The debate over a supposed “windfall tax” is likely to heat up once more after Shell’s profits nearly tripled to £7.3 billion this week. The oil major, which has offices in London, revealed the results this Thursday, and much to the chagrin of shadow chancellor Rachel Reeves, who took straight to Twitter to accuse the government of idling on the cost of living crisis. “Another day, another oil and gas producer making billions in profits, and yet another day of the Conservatives refusing a windfall tax to bring down bills,” she wrote.

That Russian Oil Embargo is *Very* Ambitious

The president of the European Commission has told colleagues the EU will end use of Russian oil within half a year. “It will not be easy,” Ursula Von Der Leyden said, “because some member states are strongly dependent on Russian oil, but we simply have to do it. We will make sure that we phase out Russian oil in an orderly fashion, so in a way that allows us and our partners to secure alternative supply routes, and at the same time be very careful that we minimise the impact on the global market, and this is why we will phase out Russian crude oil within six months, and refine products by the end of the year.” Given the chaos that has already unfolded in energy markets, one cannot help but feel that the “minimise impact” horse has already bolted…

Browder Might Have Been Right

In a wide-ranging and extremely candid interview last week, Hermitage Capital Management founder and chief executive Bill Browder predicted that a frightened Putin would escalate his “disastrous” mission in Ukraine. Unfortunately, it’s thought that may happen sooner rather than later. Next Monday Russians will celebrate Victory Day, the national holiday that commemorates the Soviet army’s victory over Nazi Germany in Berlin in 1945, and it could be the perfect opportunity for an increasingly propaganda-reliant Putin to declare all out war. Sinisterly enough, Ukrainian intelligence suggests the shelled-out city of Mariupol could be “the centre of the celebrations.”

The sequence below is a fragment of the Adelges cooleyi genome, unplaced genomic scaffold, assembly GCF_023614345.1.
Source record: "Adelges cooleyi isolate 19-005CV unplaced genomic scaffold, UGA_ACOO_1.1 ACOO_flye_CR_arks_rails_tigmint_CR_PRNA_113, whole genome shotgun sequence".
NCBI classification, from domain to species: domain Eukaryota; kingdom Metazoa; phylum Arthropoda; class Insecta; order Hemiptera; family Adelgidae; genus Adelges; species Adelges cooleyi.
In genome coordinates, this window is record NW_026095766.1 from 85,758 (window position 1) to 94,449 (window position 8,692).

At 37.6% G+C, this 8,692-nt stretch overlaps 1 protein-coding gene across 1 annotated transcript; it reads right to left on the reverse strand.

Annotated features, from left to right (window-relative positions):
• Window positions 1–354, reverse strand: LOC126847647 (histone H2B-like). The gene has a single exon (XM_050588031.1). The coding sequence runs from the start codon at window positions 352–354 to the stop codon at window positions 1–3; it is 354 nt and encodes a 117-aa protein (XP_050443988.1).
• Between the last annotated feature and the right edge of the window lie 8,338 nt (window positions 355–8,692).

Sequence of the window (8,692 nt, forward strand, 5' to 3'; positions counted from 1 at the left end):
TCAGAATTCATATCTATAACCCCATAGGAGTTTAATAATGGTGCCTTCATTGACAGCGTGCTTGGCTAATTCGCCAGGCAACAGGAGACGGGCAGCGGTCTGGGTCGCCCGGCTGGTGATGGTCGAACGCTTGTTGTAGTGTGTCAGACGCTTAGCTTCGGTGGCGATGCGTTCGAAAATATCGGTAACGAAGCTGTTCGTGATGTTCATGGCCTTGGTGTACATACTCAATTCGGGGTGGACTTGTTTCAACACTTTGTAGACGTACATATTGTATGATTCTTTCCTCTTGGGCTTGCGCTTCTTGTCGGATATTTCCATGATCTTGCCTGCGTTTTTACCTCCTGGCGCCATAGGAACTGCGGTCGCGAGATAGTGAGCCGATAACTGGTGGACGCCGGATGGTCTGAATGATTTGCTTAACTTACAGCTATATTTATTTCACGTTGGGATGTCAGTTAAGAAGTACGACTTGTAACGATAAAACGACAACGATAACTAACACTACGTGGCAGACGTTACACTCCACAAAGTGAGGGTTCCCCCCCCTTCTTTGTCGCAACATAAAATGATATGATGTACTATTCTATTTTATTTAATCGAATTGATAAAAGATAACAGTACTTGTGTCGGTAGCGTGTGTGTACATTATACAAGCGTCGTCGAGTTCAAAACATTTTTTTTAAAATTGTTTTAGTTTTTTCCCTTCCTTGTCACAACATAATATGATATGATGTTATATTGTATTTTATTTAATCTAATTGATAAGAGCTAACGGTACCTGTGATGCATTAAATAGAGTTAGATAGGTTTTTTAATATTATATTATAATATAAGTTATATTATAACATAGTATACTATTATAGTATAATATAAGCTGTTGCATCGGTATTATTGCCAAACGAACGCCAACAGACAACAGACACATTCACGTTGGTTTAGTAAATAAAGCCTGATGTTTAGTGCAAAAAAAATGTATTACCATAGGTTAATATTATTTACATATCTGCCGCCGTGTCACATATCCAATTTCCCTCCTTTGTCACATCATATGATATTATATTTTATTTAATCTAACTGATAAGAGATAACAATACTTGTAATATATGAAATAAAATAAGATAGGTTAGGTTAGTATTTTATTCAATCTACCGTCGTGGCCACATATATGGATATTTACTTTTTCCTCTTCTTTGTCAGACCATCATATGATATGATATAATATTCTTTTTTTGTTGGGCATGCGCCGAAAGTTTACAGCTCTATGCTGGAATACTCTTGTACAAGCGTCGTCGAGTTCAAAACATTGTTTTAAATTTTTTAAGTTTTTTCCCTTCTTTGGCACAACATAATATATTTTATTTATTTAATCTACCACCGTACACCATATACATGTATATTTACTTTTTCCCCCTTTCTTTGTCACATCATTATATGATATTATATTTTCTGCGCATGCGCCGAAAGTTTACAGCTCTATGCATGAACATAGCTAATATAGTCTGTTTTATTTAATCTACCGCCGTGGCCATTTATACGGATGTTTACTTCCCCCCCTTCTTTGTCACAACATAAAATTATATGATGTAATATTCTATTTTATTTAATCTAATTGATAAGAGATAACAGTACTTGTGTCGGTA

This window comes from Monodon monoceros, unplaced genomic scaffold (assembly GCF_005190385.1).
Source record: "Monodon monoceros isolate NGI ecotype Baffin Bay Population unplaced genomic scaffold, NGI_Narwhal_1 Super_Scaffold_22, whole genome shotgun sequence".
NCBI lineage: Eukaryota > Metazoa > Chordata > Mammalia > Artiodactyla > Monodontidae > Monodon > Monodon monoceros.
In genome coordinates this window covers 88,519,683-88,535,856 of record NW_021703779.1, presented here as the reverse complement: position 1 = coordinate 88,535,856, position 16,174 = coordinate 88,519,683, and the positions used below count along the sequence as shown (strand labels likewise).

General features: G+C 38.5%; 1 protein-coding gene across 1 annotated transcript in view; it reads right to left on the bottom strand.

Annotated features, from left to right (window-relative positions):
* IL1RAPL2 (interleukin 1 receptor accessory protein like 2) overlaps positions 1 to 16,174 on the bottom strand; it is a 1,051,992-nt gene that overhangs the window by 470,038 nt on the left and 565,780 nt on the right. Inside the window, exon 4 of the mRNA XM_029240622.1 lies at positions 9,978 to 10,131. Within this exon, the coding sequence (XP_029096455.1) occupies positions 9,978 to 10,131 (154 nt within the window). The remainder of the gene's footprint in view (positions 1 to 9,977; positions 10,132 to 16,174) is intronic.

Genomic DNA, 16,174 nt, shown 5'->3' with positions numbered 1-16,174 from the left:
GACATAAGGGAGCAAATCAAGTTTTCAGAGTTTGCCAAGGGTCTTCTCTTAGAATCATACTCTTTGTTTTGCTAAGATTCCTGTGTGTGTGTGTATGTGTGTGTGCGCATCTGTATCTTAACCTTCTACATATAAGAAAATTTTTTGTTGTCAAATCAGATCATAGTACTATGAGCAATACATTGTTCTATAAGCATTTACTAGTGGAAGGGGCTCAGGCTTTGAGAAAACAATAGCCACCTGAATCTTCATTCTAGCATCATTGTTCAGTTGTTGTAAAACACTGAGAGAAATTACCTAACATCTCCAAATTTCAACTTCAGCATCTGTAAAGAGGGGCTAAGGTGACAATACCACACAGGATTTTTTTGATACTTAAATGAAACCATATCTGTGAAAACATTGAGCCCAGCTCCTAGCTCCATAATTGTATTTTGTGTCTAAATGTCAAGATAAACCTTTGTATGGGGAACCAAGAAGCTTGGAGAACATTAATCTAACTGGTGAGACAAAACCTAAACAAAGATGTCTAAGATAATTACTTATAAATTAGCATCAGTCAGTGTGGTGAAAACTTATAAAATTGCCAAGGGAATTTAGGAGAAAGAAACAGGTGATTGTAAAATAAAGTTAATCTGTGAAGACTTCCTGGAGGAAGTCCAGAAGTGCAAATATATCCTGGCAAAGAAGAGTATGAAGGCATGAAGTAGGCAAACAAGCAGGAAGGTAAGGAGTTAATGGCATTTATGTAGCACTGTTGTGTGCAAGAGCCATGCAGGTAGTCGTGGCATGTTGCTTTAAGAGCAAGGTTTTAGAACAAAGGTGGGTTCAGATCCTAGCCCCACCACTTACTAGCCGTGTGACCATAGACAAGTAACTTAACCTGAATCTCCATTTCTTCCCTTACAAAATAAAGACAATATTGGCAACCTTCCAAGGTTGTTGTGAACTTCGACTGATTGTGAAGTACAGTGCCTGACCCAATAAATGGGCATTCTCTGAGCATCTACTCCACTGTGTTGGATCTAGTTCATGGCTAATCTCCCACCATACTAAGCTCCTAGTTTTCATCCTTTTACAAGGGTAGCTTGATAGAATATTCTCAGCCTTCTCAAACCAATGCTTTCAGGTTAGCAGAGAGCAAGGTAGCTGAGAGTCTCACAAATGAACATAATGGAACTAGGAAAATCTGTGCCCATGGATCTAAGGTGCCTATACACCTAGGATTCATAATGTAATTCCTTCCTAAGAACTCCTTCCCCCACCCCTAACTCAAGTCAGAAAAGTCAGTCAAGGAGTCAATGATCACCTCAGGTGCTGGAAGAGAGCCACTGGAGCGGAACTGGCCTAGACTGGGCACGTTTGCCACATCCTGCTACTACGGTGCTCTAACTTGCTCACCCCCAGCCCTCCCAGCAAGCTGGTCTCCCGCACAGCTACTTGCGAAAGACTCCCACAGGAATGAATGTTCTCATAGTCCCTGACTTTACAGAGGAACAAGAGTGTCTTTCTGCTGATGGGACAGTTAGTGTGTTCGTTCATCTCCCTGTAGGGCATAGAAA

Rekenthaler Might've Been Right, Too

And speaking of predictions, it wasn’t too long ago that Morningstar columnist John Rekenthaler was predicting doom on the stock market, and, though growth stocks’ struggle over the past month never reached catastrophic levels, it’s difficult to disagree with his assessment that the winds may be changing. Morningstar data journalist Sunniva Kolostyak’s own fund league table analysis also adds weight to the thesis. It might be time to keep a more regular eye on that yield curve.

You Should Watch Out For Screen Sharing Scams

Readers may recall a personal story about an encounter with a scammer a few weeks back, which almost ended in disaster. I can declare an interest in this issue, because the victim was me. Another reminder, then, to be especially cautious, courtesy of a nasty scam that’s been doing the rounds involving screen sharing. Once a scammer has your trust (over the phone, or even over email or text), they can accomplish pretty much anything. And once they have sight of your computer screen, it can all go downhill from there. Stay safe out there, and if you have any doubts, there’s no shame in putting the phone down or ending the Zoom call.

The information contained within is for educational and informational purposes ONLY. It is not intended nor should it be considered an invitation or inducement to buy or sell a security or securities noted within nor should it be viewed as a communication intended to persuade or incite you to buy or sell security or securities noted within. Any commentary provided is the opinion of the author and should not be considered a personalised recommendation. The information contained within should not be a person's sole basis for making an investment decision. Please contact your financial professional before making an investment decision.

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Ollie Smith

Ollie Smith  is editor of Morningstar UK